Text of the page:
This Japanese Hedge Fund Founder Is Turning to Robo-Adviceby and
Money Design attracted 5,500 accounts since February start
App aims to help Japanese invest abroad, founder Taniya says
Mamoru Taniya has started a hedge fund and opened an international boarding school. Now the Japanese entrepreneur is turning his attention to robo-advising.
Money Design Co., founded by Taniya three years ago, began a service in February that uses computer algorithms to propose investment plans for individual investors. Taniya is seeking to increase assets under management for the product, called Theo, to between 200 billion yen ($1.9 billion) and 300 billion yen in the next four years.
Automated investing through so-called robo-advisers was first developed by startups and is now attracting traditional money managers such as Charles Schwab Corp. and Vanguard Group Inc. Taniya wants Japanese households to use their phones to put some of their 1.7 quadrillion yen of financial assets into exchange-traded funds overseas, as a slumping stock market and negative interest rates reduce investment opportunities at home.
“More of Japan’s money should be invested in the world’s economic growth rather than be locked up here in Japan,” Taniya, 53, said in a phone interview. “As a country with a shrinking and aging population, Japan is unlikely to keep pace with global growth in the next 30 to 40 years.”
Money Design completed a 1.5 billion yen round of fundraising in December with investors including trading house Itochu Corp., advertising agency Dentsu Inc.’s venture-capital arm and the University of Tokyo Edge Capital Co. It has hired professionals from companies including Google Inc., Nomura Holdings Inc. and UBS Group AG to increase its staff to 28, Taniya said.
Taniya is using the technology to allow investors, particularly people in their 20s and 30s who have spare cash yet aren’t necessarily wealthy, to diversify their portfolios around the world. The Tokyo-based company plans to introduce a smartphone application for Theo, which has attracted 5,500 users to open accounts through its website since February.
“There’s huge potential demand for robo-advisers from young people in Japan,” Eiichiro Yanagawa, a Tokyo-based senior analyst at research firm Celent, said by phone. “Older generations would ask a brokerage what stocks they should buy, but their sons and daughters are more inclined to depend on technology for their investment decisions.”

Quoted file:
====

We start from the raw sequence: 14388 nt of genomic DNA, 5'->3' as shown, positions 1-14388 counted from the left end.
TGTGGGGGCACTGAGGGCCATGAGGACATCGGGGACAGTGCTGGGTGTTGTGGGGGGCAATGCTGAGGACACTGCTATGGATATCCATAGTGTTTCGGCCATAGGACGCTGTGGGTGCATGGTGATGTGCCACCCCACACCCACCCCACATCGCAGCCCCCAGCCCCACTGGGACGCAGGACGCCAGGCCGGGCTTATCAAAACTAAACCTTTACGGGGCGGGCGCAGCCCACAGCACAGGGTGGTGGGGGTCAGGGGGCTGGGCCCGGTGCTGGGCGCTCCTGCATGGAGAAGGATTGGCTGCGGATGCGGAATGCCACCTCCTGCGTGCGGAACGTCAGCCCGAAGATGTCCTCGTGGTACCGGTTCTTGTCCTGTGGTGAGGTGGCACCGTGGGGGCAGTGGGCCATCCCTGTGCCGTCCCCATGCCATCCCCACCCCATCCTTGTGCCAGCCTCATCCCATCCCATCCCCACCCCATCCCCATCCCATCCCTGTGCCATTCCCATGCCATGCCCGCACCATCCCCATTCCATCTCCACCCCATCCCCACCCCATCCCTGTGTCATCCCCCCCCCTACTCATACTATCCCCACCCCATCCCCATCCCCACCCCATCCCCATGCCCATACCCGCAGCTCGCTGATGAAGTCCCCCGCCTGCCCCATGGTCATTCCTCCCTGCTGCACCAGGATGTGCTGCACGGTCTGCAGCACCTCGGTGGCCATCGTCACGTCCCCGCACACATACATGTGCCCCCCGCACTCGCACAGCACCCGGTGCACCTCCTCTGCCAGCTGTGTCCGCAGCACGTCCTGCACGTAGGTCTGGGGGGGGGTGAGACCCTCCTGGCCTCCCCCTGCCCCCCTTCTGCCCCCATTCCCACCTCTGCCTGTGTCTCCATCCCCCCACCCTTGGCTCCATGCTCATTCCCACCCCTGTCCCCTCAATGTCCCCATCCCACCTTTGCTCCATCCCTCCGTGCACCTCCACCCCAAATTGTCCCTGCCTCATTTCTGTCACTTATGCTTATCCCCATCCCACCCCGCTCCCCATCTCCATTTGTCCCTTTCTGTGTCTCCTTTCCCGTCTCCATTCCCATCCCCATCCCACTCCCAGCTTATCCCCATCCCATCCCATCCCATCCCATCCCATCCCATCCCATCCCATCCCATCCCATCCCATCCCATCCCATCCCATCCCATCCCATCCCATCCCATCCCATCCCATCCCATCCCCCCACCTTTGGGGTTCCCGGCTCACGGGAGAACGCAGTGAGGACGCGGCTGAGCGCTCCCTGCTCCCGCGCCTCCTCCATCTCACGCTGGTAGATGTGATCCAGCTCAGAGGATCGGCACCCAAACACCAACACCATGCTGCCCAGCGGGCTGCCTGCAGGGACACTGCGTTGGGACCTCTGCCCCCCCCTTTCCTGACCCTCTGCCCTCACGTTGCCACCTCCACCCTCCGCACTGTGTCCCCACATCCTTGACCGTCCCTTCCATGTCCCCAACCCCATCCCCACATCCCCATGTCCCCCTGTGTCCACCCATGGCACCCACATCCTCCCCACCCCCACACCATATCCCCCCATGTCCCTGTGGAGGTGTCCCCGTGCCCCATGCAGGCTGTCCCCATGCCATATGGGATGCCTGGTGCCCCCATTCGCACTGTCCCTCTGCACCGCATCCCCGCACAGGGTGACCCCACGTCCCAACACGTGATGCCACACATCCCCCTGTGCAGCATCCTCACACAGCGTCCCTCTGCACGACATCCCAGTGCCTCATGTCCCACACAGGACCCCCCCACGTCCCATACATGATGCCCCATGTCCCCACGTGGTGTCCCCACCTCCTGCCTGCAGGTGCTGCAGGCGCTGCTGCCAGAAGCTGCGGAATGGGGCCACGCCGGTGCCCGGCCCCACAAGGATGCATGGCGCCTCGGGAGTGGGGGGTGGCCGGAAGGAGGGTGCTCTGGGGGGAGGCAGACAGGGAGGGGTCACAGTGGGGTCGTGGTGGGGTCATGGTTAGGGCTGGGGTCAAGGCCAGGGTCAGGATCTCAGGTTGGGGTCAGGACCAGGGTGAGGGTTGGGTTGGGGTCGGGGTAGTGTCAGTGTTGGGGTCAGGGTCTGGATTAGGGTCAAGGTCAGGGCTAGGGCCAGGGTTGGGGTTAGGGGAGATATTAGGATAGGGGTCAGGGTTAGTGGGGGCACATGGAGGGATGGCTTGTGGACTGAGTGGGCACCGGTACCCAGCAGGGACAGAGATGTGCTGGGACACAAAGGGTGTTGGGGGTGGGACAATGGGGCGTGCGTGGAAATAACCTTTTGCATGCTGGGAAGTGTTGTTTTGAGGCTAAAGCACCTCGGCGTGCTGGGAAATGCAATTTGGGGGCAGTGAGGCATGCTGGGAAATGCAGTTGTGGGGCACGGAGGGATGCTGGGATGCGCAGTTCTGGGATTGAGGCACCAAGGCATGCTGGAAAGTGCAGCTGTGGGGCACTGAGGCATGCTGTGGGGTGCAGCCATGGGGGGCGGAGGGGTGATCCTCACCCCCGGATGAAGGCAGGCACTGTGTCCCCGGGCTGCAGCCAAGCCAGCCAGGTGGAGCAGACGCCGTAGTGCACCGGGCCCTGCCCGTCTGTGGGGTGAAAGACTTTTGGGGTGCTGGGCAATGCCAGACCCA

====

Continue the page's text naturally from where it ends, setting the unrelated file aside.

Theo allows customers to open an account with a minimum deposit of 100,000 yen ($970) and allocates the funds to a portfolio of ETFs based on a user’s answers to nine questions, according to its website. The service, which charges a 1 percent annual fee, is able to invest in more than 11,000 ETFs in 86 countries and 62 currencies, Taniya said.
Money Design faces domestic competition including “8 Now,” an iPhone application from online brokerage 8 Securities Inc. that was launched in late 2015. The robo-adviser service allows users to invest in U.S.-listed ETFs with as little as $88, said Misako Suzuki, a Tokyo-based spokeswoman.
WealthNavi Inc., a startup backed by Japan’s three biggest lenders, plans to start offering robo-adviser services this month with a minimum 1 million yen investment, according to Chief Executive Officer Kazuhisa Shibayama. The company raised a 600 million yen funding round last year joined by investors including the venture-capital arms of Mitsubishi UFJ Financial Group Inc., Mizuho Financial Group Inc. and Sumitomo Mitsui Financial Group Inc.
Japanese banks themselves have also started employing automated investment technology. MUFG’s trust banking arm began a robo-adviser service last year that creates a recommended portfolio after users punch in figures including their age, the level of returns they are seeking over time and their monthly investment budget, according to its website.
“Megabanks and existing financial institutions should be closely watching fintech startups, including robo-advisers, as potential acquisition targets,” Celent’s Yanagawa said.
Taniya spent a decade at Salomon Smith Barney before co-founding hedge fund manager Asuka Asset Management Co. in 2002. StormHarbour Securities has bought 99.9 percent of the hedge-fund manager over the past two years. He started Money Design in August 2013, a year before opening the International School of Asia, Karuizawa, in a resort village north of Tokyo.
Japanese people have more than half of their financial assets in cash, most of which is sitting in bank accounts collecting virtually zero interest thanks to years of monetary easing that culminated in the negative-rate policy introduced this year. Individuals had 894 trillion yen in cash or deposits at the end of March, the second-highest ever and more than the combined economic output of Germany and the U.K., Bank of Japan figures show.
“Saving might have been good for Japanese for a long time,” Taniya said. “But now they may need to find more investment vehicles abroad.”